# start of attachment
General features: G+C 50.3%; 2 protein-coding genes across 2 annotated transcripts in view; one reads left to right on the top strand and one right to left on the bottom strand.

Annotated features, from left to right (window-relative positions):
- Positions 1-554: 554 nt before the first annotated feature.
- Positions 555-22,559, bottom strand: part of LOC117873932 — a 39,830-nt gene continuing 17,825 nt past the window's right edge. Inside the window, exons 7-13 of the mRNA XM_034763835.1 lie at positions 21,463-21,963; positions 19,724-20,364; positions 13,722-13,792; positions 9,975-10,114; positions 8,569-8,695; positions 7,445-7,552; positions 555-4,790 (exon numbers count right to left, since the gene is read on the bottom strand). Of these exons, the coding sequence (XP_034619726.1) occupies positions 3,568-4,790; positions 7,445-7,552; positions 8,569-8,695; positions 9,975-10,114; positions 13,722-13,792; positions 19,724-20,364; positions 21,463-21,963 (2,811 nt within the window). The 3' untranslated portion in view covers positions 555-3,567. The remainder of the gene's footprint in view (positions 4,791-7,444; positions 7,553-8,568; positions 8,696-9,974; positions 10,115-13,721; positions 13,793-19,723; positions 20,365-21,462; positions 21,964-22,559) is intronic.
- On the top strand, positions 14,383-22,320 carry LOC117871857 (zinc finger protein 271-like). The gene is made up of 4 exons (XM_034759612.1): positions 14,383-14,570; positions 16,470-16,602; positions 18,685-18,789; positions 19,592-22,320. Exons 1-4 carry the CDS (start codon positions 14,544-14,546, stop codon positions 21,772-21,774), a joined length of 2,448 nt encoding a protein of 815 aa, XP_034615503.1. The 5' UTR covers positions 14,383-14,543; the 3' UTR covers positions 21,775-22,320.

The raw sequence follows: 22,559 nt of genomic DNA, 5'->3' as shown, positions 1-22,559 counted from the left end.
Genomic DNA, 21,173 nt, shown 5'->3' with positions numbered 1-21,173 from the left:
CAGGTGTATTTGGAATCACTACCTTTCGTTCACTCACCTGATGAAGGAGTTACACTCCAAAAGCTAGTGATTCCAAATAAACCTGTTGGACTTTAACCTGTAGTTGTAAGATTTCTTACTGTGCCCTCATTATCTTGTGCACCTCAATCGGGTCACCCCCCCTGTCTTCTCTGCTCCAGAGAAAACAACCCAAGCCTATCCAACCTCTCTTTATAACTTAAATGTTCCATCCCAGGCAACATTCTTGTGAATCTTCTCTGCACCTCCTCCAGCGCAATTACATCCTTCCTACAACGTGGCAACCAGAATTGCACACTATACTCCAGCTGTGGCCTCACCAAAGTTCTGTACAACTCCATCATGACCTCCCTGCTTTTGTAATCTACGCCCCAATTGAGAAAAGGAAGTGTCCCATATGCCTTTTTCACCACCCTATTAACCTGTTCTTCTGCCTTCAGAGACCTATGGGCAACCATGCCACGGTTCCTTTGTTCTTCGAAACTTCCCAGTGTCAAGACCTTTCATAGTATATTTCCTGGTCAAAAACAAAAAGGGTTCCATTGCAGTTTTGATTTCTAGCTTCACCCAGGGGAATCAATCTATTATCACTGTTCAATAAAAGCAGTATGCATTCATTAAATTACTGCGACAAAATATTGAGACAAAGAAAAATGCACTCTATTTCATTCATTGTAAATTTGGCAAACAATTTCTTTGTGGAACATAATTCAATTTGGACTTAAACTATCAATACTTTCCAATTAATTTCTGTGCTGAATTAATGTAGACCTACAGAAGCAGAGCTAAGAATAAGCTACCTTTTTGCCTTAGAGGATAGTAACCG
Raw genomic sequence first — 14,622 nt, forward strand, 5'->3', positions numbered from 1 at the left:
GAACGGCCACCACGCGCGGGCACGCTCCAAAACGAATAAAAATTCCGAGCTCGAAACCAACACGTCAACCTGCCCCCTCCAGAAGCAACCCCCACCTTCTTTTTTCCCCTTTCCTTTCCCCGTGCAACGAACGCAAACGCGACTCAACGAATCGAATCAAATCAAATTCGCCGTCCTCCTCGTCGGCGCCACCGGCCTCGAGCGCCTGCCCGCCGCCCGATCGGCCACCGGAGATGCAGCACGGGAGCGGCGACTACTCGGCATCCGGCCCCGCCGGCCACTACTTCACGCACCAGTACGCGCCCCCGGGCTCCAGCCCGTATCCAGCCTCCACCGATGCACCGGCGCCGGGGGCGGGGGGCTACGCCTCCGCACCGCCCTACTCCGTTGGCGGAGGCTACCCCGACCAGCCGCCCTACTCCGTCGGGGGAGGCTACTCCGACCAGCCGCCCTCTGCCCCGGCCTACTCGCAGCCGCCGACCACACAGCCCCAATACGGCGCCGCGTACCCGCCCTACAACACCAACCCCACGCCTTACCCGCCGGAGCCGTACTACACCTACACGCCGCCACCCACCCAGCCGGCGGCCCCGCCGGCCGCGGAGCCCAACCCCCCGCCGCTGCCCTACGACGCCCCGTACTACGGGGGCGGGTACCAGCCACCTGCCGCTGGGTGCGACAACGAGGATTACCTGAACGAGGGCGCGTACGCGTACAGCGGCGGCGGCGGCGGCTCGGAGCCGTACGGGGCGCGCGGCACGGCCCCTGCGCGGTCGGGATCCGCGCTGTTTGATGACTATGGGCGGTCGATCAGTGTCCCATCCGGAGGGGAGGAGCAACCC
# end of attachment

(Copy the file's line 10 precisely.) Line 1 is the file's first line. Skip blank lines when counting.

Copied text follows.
GAACGGCCACCACGCGCGGGCACGCTCCAAAACGAATAAAAATTCCGAGCTCGAAACCAACACGTCAACCTGCCCCCTCCAGAAGCAACCCCCACCTTCTTTTTTCCCCTTTCCTTTCCCCGTGCAACGAACGCAAACGCGACTCAACGAATCGAATCAAATCAAATTCGCCGTCCTCCTCGTCGGCGCCACCGGCCTCGAGCGCCTGCCCGCCGCCCGATCGGCCACCGGAGATGCAGCACGGGAGCGGCGACTACTCGGCATCCGGCCCCGCCGGCCACTACTTCACGCACCAGTACGCGCCCCCGGGCTCCAGCCCGTATCCAGCCTCCACCGATGCACCGGCGCCGGGGGCGGGGGGCTACGCCTCCGCACCGCCCTACTCCGTTGGCGGAGGCTACCCCGACCAGCCGCCCTACTCCGTCGGGGGAGGCTACTCCGACCAGCCGCCCTCTGCCCCGGCCTACTCGCAGCCGCCGACCACACAGCCCCAATACGGCGCCGCGTACCCGCCCTACAACACCAACCCCACGCCTTACCCGCCGGAGCCGTACTACACCTACACGCCGCCACCCACCCAGCCGGCGGCCCCGCCGGCCGCGGAGCCCAACCCCCCGCCGCTGCCCTACGACGCCCCGTACTACGGGGGCGGGTACCAGCCACCTGCCGCTGGGTGCGACAACGAGGATTACCTGAACGAGGGCGCGTACGCGTACAGCGGCGGCGGCGGCGGCTCGGAGCCGTACGGGGCGCGCGGCACGGCCCCTGCGCGGTCGGGATCCGCGCTGTTTGATGACTATGGGCGGTCGATCAGTGTCCCATCCGGAGGGGAGGAGCAACCC